The Crazy Nissan BladeGlider Is Now One Step Closer To Production Reality


We might actually be getting a DeltaWing-esque road car!

From the moment the innovative DeltaWing racer first turned a wheel in anger in 2012, it seems it also spawned ideas of a road car. Plans for a DeltaWing-inspired street vehicle have been proposed not once but on two separate occasions, and Nissan (the company that originally worked with DW on the car) has hinted at its own take with the BladeGlider concept. In this head-to-head race to get the DeltaWing into production it looks like Nissan might have just eked out a lead. We know, what a shock that is, right.

At first glance, the new Nissan BladeGlider doesn't look like a major step forward from the stunning design study we first glimpsed at the Tokyo Motor Show in 2013. The McLaren F1-style seating position has been carried over, as has the concept EV powertrain. Hell, even the styling is pretty much the same as before. What's getting us pumped over this particular iteration of the BladeGlider is that it's not just a show stand star. According to Nissan, the BladeGlider you see in these pictures is a fully working prototype that can genuinely run under its own power. It'll do just that for the first time in public in Rio de Janeiro to commemorate the opening of the 2016 Olympic Games in Brazil.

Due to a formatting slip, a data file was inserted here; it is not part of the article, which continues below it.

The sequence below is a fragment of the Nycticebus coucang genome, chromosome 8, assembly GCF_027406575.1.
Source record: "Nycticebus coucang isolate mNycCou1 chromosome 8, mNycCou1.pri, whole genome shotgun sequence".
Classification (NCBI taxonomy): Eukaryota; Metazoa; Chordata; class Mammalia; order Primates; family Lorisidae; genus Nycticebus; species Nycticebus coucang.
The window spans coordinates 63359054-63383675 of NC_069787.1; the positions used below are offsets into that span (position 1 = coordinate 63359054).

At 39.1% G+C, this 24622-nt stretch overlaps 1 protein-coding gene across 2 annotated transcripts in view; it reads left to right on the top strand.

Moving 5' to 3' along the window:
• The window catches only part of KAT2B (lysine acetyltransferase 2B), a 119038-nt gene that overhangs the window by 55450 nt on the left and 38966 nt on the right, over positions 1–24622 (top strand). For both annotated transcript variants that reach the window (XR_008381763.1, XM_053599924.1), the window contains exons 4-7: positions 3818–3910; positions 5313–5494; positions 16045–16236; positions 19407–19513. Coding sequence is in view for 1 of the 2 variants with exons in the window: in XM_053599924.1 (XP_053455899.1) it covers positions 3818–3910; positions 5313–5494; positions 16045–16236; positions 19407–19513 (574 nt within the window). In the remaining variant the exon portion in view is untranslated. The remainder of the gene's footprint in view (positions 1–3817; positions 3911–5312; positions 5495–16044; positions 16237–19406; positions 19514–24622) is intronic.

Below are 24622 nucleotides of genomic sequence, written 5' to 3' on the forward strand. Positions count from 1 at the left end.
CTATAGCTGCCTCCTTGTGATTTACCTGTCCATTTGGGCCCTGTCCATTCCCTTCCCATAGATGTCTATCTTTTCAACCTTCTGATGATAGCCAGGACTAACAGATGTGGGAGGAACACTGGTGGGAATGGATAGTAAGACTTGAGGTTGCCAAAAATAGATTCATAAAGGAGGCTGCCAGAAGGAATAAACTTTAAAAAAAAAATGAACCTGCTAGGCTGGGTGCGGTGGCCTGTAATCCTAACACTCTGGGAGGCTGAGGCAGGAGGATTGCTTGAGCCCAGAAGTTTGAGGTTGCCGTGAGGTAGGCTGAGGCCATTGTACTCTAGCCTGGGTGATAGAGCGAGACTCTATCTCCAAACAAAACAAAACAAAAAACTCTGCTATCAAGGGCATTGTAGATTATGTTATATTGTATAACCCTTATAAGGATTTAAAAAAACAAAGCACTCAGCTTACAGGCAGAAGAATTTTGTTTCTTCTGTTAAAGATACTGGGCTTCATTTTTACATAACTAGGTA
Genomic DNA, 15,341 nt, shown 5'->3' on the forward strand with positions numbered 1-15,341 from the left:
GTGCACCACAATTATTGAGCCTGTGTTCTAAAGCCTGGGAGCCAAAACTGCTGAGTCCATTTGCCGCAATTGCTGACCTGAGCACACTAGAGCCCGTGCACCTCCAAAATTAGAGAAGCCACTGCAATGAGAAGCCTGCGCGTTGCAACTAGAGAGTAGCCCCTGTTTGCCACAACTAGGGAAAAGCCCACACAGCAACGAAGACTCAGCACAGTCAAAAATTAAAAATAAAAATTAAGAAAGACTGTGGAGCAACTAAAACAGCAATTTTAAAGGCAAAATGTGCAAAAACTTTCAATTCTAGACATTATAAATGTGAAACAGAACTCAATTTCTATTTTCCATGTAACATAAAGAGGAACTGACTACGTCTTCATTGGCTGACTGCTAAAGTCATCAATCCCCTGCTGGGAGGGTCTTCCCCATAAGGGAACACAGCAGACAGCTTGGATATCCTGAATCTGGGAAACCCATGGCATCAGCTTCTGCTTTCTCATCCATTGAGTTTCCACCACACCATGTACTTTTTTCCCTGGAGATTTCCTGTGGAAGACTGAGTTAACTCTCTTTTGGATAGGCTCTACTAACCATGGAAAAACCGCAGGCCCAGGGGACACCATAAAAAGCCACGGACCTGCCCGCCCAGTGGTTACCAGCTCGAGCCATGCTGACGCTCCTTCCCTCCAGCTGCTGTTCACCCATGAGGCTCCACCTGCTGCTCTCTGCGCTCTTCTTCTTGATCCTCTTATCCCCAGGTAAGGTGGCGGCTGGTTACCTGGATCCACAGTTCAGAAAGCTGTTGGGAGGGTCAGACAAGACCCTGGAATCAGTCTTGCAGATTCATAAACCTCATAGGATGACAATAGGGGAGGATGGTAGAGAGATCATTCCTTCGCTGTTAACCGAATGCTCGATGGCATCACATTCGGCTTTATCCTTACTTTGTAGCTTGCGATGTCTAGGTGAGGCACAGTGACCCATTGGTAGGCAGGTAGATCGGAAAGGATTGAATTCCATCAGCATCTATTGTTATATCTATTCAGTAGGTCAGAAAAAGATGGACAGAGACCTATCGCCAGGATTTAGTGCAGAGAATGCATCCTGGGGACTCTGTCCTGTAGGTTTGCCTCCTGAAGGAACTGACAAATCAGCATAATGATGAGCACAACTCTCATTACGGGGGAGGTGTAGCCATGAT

You Might Also Like
13 Sedans That Can Sprint From 0-60 MPH In Under 4 Seconds
13 Sedans That Can Sprint From 0-60 MPH In Under 4 Seconds
The Coolest Doors On Everyday Cars
The Coolest Doors On Everyday Cars

In spite of being a prototype, the Nissan BladeGlider surprisingly appears to be production-ready. The subtle design revisions do look a bit more feasible for a road car, and a lot of serious development work has clearly gone on here. After all, you don't bring on board Williams Advanced Engineering (the same company that co-created the C-X75 hypercar with Jaguar) to develop an all-electric 268-hp powertrain for a prototype sports car just because you can. Of course developing a prototype doesn't mean a road car will emerge from the project (see the aforementioned C-X75), but it certainly gives us hope that, if the official DeltaWing scheme falls through, we'll also have the Nissan basket to place our proverbial eggs in.